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Laying a New Floor

By: Hsin-Yi Cohen BSc, MA, MSt - Updated: 31 Mar 2011 | comments*Discuss
 
Diy Flooring Diy Floors

As installation expenses usually represents a large proportion of flooring costs, many of those who are on a tight budget may be keen to look at floors which they can install themselves. With modern technology and materials, DIY Floors are becoming a cost-effective and accessible alternative, requiring little specialist skills or knowledge. While it is possible to install almost any type of floor yourself, if you have sufficient skills, knowledge and tools, certain types of flooring lend themselves to self-installation more easily than others.

Subfloor and Underlay

No matter what type of flooring you’re considering, it is crucial to prepare the subfloor and underlayment layers correctly, particularly ensuring that they are smooth, clean and stable. This ensures that the final floor will be level and stable too and does not sag or “bounce”. While it may be cheaper to use particleboard instead of plywood for the underlayment, this may be a false economy in the long term as particleboard is not as durable and will deteriorate over time. Generally, it is best to follow the instructions from the underlayment manufacturer. Remember also that subfloors can vary greatly and some may require you to leave gaps which allow for expansion while others need the planks to fit tightly together.

Laminate Floors

The most popular type of flooring for DIY enthusiasts is Laminate Flooring. This is a floating floor system which gives the look of more expensive flooring (such as timber, stone and ceramic tile) for a fraction of the cost and is durable, easy to maintain and stain-resistant. It is particularly ideal if you would like the wood floor effect in kitchens and bathrooms but do not want to risk the problems associated with timber flooring in these high moisture areas. The great advantage of laminate is that because it is a floating floor, it can be laid directly over an existing floor. Modern versions come with a “snap-and-lock” structure which makes installation a breeze.

Vinyl Tiles

These are very soft and comfortable underfoot, yet still very hard-wearing and easy to maintain. They are ideal for families with children and pets. They are incredibly easy to install, particularly if they come with a self-adhesive backing – you simply peel and stick the tile down. Even if the tiles does not have a self-sticking back, just spread an appropriate adhesive over the floor with a notched trowel and then place the tiles firmly in position. Note though that this ease of installation does mean that the tiles may come loose more easily than Sheet Vinyl. In addition, the frequent edges and cracks between tiles mean that water will tend to soak in during mopping and debris and dust may gather more easily.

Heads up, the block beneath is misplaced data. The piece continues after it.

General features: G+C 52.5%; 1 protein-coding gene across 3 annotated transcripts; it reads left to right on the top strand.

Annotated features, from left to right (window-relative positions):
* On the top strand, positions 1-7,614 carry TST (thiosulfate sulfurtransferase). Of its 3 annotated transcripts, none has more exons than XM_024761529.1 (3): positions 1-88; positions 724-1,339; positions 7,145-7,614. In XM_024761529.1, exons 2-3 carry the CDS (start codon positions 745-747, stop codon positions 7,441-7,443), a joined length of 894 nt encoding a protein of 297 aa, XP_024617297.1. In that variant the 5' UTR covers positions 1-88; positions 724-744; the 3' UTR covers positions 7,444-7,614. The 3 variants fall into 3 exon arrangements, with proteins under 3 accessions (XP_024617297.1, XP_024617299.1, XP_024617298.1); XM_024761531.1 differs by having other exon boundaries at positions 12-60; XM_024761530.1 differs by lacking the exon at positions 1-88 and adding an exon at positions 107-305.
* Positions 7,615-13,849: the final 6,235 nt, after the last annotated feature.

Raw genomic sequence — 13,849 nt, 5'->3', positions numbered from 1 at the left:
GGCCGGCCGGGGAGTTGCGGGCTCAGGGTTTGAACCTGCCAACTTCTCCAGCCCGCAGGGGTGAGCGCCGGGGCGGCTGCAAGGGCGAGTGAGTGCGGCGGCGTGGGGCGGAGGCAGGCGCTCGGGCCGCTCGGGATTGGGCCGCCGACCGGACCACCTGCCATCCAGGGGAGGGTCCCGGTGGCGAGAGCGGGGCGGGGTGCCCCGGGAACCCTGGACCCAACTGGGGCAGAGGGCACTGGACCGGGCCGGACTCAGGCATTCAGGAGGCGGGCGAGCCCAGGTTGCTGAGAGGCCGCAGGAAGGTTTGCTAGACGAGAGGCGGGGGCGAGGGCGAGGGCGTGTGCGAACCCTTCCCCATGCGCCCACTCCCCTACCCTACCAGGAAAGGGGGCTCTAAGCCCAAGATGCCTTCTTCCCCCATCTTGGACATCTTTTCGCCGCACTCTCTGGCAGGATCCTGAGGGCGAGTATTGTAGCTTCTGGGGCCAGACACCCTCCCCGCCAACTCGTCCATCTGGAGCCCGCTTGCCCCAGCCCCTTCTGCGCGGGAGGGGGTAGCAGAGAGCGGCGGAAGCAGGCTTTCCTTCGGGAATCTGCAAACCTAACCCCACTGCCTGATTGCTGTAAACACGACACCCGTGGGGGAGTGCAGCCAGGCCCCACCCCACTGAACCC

Ceramic Tiles

While ceramic tiles are one of the most durable floor coverings, they can be very harsh to bare feet on a cold day, tiring to stand on for long periods and unforgiving to anything fragile that is dropped on the floor. They can also be dangerously slippery when wet. However, as they are hardwearing and easy to clean, they remain one of the most popular floor options. In addition, it is possible to treat tiles so that they have a non-skid surface – and even be water-repellent. Installation can be done in two ways: either by setting the tiles directly into mortar which covers a concrete or plywood subfloor, which is the more expensive method but also the most durable, or by applying the tiles to a concrete backboard or subfloor by using a thin-set adhesive.

Cork Floors

If you’re looking for an environmentally-friendly floor option that is also easy to DIY, cork is a good choice. Derived from a renewable source, cork is beautiful with naturally antibacterial properties. It is also one of the floor materials when it comes to sound-proofing and insulating qualities, while at the same time being incredibly resilient, making it ideal for areas of high wear and tear. Cork for DIY purposes usually comes in tile form and can be glued down or assembled as a floating floor.

Whatever type of flooring you choose; doing the installation yourself can not only save you a large proportion of your flooring costs but also give you a great sense of self-achievement.

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